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The Menopause & Me by Silvana Greenfield

Thanks to a few high-profile celebs the conversation around Perimenopause and Menopause has become more mainstream, with a slow increase of representation and discussion in popular culture; yet it is still a topic that is often overlooked or avoided in the workplace.   

Recently the UK government decided against providing special protection for menopausal employees under the Equality Act (2010), rejecting recommendations from the UK parliament’s Women and Equalities Committee, so the responsibility still lies with people like myself to speak openly and honestly about our experiences and help be the voice for people struggling with peri/menopause in the workplace. 

My story starts 5 years ago, aged 43, following a half marathon I did in London in October 2018, the usual aches and pains ensued in the days after the event which was pretty normal. It didn’t usually take longer than a few days for my body to fully recover, however this time things felt different. 

I was exhausted, physically, mentally and for a while I just put it down to my age and that maybe I needed to allow for a longer recovery period, but it became apparent pretty quickly that something was going on.  My bones were hurting. I was having pains in my lower back, hips and groin and coupled with debilitating insomnia, brain fog, acne and seriously low energy, I started to wonder if there was something seriously wrong with me. 

All of this was happening whilst working in a pretty fast-paced, time sensitive environment, no different to hordes of publishers in the games industry, especially when you are heading towards launch phase of a new IP in highly competitive landscape and in my capacity as Operations Director for the EMEA region, the pressures and responsibilities were not outside the normal realms of expectation for me. 

Having worked in the industry for over 20 years at this point, dare I say it, I was pretty proficient in my role, or so I thought.  As the symptoms of the perimenopause progressed, they manifested themselves in ways I had not anticipated and I was still oblivious to the root cause of why and what was making me feel so bloody awful.  Basic tasks which I could ordinarily perform on auto-pilot in my day-to-day role, took a huge amount of effort, oftentimes having to sense check or verify aspects many times over to ensure it was right. 

It was exhausting!!  I was having to work twice as hard for the same results and I felt that if I shared how this was impacting my work life, it would call into question my professional capacity which was a hugely horrifying concept to me.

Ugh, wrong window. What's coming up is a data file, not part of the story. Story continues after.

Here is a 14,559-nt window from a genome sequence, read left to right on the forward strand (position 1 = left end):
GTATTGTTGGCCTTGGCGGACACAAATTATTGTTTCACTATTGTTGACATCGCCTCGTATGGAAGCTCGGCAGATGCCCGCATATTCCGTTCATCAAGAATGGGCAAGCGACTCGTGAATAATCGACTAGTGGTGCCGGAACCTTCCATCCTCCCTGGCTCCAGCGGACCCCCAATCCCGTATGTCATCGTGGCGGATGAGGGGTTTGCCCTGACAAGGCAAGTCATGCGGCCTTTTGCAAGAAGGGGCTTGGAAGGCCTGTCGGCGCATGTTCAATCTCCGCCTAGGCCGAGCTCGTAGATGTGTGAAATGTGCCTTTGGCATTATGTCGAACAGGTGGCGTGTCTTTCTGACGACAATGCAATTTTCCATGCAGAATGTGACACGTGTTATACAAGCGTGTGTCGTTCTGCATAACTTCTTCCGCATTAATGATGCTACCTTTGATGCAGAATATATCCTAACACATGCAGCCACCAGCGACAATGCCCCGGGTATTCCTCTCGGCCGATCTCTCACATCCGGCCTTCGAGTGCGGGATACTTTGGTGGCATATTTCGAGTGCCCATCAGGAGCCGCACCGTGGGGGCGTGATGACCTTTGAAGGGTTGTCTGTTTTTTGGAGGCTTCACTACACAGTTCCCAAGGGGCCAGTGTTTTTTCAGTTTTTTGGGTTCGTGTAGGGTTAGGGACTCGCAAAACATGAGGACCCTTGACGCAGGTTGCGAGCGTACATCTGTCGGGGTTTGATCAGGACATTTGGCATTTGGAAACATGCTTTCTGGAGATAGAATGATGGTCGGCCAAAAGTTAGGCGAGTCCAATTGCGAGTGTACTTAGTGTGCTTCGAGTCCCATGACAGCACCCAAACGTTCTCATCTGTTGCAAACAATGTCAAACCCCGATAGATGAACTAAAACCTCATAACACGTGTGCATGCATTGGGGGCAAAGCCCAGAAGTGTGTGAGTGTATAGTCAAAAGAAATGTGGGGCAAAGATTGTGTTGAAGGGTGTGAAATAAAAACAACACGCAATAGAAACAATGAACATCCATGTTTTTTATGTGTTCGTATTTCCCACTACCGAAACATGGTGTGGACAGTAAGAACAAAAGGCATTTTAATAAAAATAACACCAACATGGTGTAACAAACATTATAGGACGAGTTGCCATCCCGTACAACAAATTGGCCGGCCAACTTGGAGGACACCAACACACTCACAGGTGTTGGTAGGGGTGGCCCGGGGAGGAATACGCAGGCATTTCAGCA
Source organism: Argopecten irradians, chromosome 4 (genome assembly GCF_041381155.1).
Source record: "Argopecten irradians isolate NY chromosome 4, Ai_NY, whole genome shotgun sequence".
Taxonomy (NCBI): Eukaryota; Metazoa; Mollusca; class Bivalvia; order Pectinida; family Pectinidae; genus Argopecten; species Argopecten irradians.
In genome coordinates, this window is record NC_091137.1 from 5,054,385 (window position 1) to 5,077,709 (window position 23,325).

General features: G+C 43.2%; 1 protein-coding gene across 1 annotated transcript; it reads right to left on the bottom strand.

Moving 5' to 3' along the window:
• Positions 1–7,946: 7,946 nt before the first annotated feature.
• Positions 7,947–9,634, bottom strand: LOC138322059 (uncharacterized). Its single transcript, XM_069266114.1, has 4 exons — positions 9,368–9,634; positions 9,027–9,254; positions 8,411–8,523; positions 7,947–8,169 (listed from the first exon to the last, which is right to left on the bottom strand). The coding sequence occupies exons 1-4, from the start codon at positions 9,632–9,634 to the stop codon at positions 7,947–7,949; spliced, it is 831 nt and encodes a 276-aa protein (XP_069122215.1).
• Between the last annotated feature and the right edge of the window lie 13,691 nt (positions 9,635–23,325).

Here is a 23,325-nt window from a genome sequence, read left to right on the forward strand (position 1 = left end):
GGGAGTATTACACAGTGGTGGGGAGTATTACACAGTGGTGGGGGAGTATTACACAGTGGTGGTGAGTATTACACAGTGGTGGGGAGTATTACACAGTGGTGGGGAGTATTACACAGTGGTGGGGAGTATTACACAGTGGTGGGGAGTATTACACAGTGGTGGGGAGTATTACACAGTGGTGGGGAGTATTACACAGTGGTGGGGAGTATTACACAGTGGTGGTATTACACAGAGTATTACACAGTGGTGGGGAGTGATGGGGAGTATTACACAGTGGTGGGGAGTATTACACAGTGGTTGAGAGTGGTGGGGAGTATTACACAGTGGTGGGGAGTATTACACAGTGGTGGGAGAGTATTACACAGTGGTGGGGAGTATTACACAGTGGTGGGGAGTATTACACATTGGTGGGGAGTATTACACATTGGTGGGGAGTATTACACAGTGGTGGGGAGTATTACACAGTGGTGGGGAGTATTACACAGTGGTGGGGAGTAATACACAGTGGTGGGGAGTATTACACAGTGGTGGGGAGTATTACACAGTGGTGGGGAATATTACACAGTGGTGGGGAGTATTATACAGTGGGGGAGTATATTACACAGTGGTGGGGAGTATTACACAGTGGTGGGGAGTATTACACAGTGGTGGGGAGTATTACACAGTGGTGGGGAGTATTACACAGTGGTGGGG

I was and still am massively proud of my career in the games industry and I didn’t want that to be marred in anyway, so I did my best to conceal the extent of how my health struggles caused by the perimenopause (undiagnosed), were affecting me. 

I questioned everything and I seriously thought I was losing my mind, I honestly thought I was falling into cognitive decline, so much so, I started to question if I was suffering from early onset dementia, a disease I had sadly watch my paternal grandmother endure.  This may seem like an extreme overreaction, but one I now know isn’t an uncommon worry for people in the throes of peri/menopause.   

The anxiety and emotional stress I felt throughout this period was immeasurable and in tandem, I was undergoing many medical tests, consultations for various symptoms, I was being pulled from pillar to post in varying fields; urology, rheumatology, gynaecology, none of which could really get to the root cause of the symptoms, in fact at no point was perimenopause or menopause mentioned or even flagged by the so called “experts”. 

It was only when I started to share how I was feeling with close friends that I began to join the dots, with many of us having similar stories, symptoms and signs, we all agreed that the lack of understanding, support or information from the medical sector was pretty staggering and for me personally, it opened the door to my new found path to becoming a Holistic Health and Wellness Coach.   

That journey also contributed to my decision to step away from the games industry and by openly addressing the physical, emotional, and mental changes brought on by peri/menopause, I want to lobby and challenge employers to engage in conversation, dispel myths and misinformation and provide education in the workplace.    

I want to champion the creation of a more inclusive and supportive work environment that allows all menopausal people to thrive, armed with the right support managing menopause in the workplace can be an opportunity for growth and development.